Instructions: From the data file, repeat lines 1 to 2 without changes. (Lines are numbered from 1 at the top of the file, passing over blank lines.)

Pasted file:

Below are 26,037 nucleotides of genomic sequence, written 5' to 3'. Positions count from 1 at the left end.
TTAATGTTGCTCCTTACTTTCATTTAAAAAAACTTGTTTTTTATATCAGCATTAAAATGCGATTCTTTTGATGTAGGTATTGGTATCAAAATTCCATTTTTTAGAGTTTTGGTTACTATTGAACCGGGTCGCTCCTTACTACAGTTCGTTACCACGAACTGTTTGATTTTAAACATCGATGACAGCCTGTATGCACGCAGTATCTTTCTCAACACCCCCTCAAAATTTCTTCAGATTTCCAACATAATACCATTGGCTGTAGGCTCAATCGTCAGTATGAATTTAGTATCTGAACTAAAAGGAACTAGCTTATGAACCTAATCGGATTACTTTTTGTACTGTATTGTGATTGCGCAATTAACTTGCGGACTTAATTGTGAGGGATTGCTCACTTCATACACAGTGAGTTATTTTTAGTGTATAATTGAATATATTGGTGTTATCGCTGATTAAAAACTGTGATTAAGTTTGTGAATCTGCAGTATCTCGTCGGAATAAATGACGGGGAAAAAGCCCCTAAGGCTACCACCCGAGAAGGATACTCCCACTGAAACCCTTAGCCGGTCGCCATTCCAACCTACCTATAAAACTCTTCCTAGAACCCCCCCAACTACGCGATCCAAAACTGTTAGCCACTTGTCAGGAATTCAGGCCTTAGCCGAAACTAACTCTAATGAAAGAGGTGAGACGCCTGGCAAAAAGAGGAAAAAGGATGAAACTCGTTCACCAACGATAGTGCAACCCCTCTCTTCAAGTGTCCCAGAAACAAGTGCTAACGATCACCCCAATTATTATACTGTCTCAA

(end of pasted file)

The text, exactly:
Below are 26,037 nucleotides of genomic sequence, written 5' to 3'. Positions count from 1 at the left end.
TTAATGTTGCTCCTTACTTTCATTTAAAAAAACTTGTTTTTTATATCAGCATTAAAATGCGATTCTTTTGATGTAGGTATTGGTATCAAAATTCCATTTTTTAGAGTTTTGGTTACTATTGAACCGGGTCGCTCCTTACTACAGTTCGTTACCACGAACTGTTTGATTTTAAACATCGATGACAGCCTGTATGCACGCAGTATCTTTCTCAACACCCCCTCAAAATTTCTTCAGATTTCCAACATAATACCATTGGCTGTAGGCTCAATCGTCAGTATGAATTTAGTATCTGAACTAAAAGGAACTAGCTTATGAACCTAATCGGATTACTTTTTGTACTGTATTGTGATTGCGCAATTAACTTGCGGACTTAATTGTGAGGGATTGCTCACTTCATACACAGTGAGTTATTTTTAGTGTATAATTGAATATATTGGTGTTATCGCTGATTAAAAACTGTGATTAAGTTTGTGAATCTGCAGTATCTCGTCGGAATAAATGACGGGGAAAAAGCCCCTAAGGCTACCACCCGAGAAGGATACTCCCACTGAAACCCTTAGCCGGTCGCCATTCCAACCTACCTATAAAACTCTTCCTAGAACCCCCCCAACTACGCGATCCAAAACTGTTAGCCACTTGTCAGGAATTCAGGCCTTAGCCGAAACTAACTCTAATGAAAGAGGTGAGACGCCTGGCAAAAAGAGGAAAAAGGATGAAACTCGTTCACCAACGATAGTGCAACCCCTCTCTTCAAGTGTCCCAGAAACAAGTGCTAACGATCACCCCAATTATTATACTGTCTCAA